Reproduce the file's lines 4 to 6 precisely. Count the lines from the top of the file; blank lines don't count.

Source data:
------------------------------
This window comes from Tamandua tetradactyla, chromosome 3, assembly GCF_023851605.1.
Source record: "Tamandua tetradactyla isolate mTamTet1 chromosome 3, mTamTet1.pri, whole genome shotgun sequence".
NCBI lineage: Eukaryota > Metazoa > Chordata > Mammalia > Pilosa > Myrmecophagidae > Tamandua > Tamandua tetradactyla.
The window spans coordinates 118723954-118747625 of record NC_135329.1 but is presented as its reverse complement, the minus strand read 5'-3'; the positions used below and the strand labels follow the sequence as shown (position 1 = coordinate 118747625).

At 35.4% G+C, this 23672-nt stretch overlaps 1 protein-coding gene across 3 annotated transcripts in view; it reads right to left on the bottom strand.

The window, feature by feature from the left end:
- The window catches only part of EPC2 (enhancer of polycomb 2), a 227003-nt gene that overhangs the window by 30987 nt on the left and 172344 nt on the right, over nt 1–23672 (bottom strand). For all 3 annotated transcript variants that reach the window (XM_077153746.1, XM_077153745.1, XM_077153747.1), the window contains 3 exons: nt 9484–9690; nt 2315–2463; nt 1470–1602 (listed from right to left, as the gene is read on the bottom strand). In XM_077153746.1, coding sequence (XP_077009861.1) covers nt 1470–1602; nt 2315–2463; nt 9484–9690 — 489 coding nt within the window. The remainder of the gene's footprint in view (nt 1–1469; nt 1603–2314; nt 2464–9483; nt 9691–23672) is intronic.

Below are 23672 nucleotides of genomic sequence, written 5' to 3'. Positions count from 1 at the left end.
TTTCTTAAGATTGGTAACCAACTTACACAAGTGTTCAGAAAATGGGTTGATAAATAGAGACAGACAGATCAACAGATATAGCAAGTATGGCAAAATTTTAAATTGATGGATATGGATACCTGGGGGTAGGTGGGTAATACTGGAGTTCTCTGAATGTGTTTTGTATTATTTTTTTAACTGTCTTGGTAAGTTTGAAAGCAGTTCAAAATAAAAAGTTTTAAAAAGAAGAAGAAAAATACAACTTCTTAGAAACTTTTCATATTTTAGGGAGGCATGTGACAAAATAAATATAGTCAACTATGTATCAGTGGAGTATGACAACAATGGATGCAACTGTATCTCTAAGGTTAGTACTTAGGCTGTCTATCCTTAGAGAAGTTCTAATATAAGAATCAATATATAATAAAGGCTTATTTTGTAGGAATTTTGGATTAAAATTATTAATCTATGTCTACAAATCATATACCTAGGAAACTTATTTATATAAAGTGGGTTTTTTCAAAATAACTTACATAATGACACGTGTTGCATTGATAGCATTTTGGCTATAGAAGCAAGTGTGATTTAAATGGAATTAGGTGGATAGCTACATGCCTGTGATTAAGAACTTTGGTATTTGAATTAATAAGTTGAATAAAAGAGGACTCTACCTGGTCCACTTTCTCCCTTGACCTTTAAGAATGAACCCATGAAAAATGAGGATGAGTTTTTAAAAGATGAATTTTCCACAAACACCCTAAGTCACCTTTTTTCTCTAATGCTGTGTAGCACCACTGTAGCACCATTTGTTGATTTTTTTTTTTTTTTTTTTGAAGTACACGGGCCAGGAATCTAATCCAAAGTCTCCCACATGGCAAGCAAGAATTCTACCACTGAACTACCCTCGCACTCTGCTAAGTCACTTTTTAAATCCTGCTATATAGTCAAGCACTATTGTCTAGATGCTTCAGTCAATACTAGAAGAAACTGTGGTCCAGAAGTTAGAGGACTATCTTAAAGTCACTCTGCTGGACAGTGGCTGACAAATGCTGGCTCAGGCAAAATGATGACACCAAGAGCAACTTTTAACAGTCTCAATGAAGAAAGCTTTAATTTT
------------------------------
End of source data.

The window spans coordinates 118723954-118747625 of record NC_135329.1 but is presented as its reverse complement, the minus strand read 5'-3'; the positions used below and the strand labels follow the sequence as shown (position 1 = coordinate 118747625).

At 35.4% G+C, this 23672-nt stretch overlaps 1 protein-coding gene across 3 annotated transcripts in view; it reads right to left on the bottom strand.

The window, feature by feature from the left end: